I first interviewed Cynthia about 15 years ago. Back then, she had one Spa Esprit outlet at Holland Village, and a vintage clothing store named Potion. Brazilian waxing salons? Zero. F&B outlets? Zero. Fast forward a decade-and-a-half, and she’s now one of the most powerful women in the local beauty industry, as well as in F&B. Strip now has a whopping 48 outlets in 11 cities (including 15 in Singapore) and has pruned over three and a half million bushes. That is a lot of hair. The Spa Esprit Group, Cynthia’s company, also runs more than 30 Browhaus outlets worldwide, among other beauty and grooming concepts, and 14 F&B outlets, including House, Tiong Bahru Bakery, Common Man Coffee, Tippling Club and Open Farm Community. It’s mighty impressive, and the 45-year-old is nowhere near done. Her energy today is the same as it was 15 years ago — child-like, girlish, infectious and brimming over. She now divides her time between Singapore, London, New York and Paris, where she dreams up even more outrageous ideas, like perfume for your nether regions (this one is actually happening, by the way). I caught up with her when she was back in town recently to celebrate 15 years of Strip.
8 DAYS: You’ve had some crazy ideas over the years. Some have come to fruition, but there must be many which haven’t materialised.
CYNTHIA CHUA: I have had a lot of crazy ideas! (Laughs) Long ago, I wanted to do a Bed & Breakfast. I had this idea of a health retreat at Beauty Emporium [in Dempsey] where you can spa, stay overnight and then go running in the morning at Botanic Gardens. The idea was to do health and beauty, then have a party! (Laughs) I’m not a purist. It’s about life. I want to live well and eat well, but I also want to party. Maybe if an idea doesn’t happen now, it’ll happen later. You need the right energy, timing and opportunities. My dream now is to have a piece of land where I can marry the beauty crops [she has a beauty line, Farm to Beauty, which uses plants grown on Singapore rooftops], the food, the cocktails, the spa treatments, the café, and the farmers. You know, I talked about the bakery [Tiong Bahru Bakery] ages ago and it didn’t happen till 10 years later.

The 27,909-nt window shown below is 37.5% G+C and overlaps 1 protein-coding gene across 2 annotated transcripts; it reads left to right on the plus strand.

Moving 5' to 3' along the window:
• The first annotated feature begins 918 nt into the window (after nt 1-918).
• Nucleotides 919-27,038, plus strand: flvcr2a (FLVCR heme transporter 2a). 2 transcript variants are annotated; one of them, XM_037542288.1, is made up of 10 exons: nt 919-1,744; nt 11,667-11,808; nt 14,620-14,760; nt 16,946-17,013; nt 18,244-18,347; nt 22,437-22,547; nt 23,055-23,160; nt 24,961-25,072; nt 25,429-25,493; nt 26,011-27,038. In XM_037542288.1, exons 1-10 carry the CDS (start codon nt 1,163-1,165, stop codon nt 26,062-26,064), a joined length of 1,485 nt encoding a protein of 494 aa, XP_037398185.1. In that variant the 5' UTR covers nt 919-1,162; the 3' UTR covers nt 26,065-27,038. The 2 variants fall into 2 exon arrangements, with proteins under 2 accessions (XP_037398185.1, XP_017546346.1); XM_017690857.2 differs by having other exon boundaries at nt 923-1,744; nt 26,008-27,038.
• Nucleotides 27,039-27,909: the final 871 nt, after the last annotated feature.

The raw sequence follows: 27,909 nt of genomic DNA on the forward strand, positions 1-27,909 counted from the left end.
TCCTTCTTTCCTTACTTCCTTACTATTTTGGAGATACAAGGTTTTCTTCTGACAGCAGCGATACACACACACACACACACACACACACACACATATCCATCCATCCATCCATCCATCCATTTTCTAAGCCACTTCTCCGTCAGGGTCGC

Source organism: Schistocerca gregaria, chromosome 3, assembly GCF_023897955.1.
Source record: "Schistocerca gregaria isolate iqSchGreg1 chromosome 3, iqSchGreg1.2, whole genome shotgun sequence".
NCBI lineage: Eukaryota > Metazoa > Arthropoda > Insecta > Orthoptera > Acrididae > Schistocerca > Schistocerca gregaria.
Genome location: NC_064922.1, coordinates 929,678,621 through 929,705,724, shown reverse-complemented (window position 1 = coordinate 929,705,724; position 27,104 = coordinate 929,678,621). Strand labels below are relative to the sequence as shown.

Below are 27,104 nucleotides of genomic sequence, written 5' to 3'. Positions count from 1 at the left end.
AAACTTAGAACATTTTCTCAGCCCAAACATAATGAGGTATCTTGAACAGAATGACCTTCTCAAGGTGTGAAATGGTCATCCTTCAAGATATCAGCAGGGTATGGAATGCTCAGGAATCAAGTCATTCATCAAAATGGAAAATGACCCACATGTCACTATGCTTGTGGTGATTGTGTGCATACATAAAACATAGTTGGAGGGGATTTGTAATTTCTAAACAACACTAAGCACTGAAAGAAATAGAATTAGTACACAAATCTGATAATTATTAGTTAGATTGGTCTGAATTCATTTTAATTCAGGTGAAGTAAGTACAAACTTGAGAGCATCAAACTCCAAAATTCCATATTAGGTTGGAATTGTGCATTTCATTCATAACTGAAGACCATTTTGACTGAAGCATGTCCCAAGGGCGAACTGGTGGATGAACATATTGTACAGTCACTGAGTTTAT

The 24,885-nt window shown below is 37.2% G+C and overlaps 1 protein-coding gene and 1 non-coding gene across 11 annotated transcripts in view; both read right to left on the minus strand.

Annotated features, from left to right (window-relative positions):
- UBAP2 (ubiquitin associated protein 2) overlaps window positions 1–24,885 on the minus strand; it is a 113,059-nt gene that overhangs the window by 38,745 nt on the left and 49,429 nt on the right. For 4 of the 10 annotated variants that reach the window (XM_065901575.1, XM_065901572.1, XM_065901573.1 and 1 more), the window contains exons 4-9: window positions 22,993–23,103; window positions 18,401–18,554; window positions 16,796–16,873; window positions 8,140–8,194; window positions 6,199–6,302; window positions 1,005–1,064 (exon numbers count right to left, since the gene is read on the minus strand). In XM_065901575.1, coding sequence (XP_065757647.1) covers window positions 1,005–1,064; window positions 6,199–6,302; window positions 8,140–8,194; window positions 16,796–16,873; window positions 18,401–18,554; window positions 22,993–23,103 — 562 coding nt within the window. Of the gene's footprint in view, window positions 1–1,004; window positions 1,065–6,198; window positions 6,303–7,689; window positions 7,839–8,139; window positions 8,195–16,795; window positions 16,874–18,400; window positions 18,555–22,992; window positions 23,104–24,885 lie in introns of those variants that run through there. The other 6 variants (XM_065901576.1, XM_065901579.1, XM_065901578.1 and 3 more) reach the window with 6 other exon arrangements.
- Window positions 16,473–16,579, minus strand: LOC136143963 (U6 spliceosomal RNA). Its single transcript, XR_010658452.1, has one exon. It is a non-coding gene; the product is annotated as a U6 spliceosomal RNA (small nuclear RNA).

A hotel does seem like a natural progression.
I want to do a Chicken Hotel in Paris! I’ve not seen anyone who has successfully exported our chicken rice. How can I perfect that and do a Chicken Hotel? I’ll have a chicken farm and serve chicken rice. It’s funny, right? (Laughs) I’ve been eyeballing this piece of real estate in Paris.
What are some of the crazy ideas you dreamed up that actually happened?
When I said I wanted to do a coochie perfume [which launches later this year, stay tuned], people were like, “What??” Because I am crazy about the subject [of grooming for the Brazilian area], I’m crazy enough to think about it differently from other people. We’ve perfected the Brazilian wax, so what’s next? I’m crazy about fragrance. You have deodorant for your underarms, so I don’t think [perfume for the crotch area] is that crazy — in a way it’s quite logical. And you Google and realise so many people have problems with confidence about their coochie areas, like, “I’ve got that smell down there…” It’s such a taboo subject, but how do you make it beautiful? At first, it was a bush, but how do you idealise it and make it ‘my precious’? It’s about celebrating the spirit and the confidence of women. It’s about elevating grooming for that area, not just to make it clean, but make it sexy too. The more taboo the subject is, the more I feel like there’s an issue and the more we can work on it.
You may have influenced the bedroom experience for a generation of Singaporeans.
I’m used to [people saying that]. I had guy friends who were posted to China and they were like, “Please, Cynthia, help! [Btw Strip now has six outlets in China]. Everyone is so educated by Strip in Singapore. I go to any yoga studio now, and it’s an occupational hazard, but I can see [in the locker rooms] that, “Woah, [the women’s Brazilian areas are] clean. I still see bushes in London and New York. It’s like if you see a bush right now, your eyes are not used to it anymore. You get guys sending their girlfriends to wax, and it’s like, “If she doesn’t know Strip, don’t date her.” And the guys, they should wax too.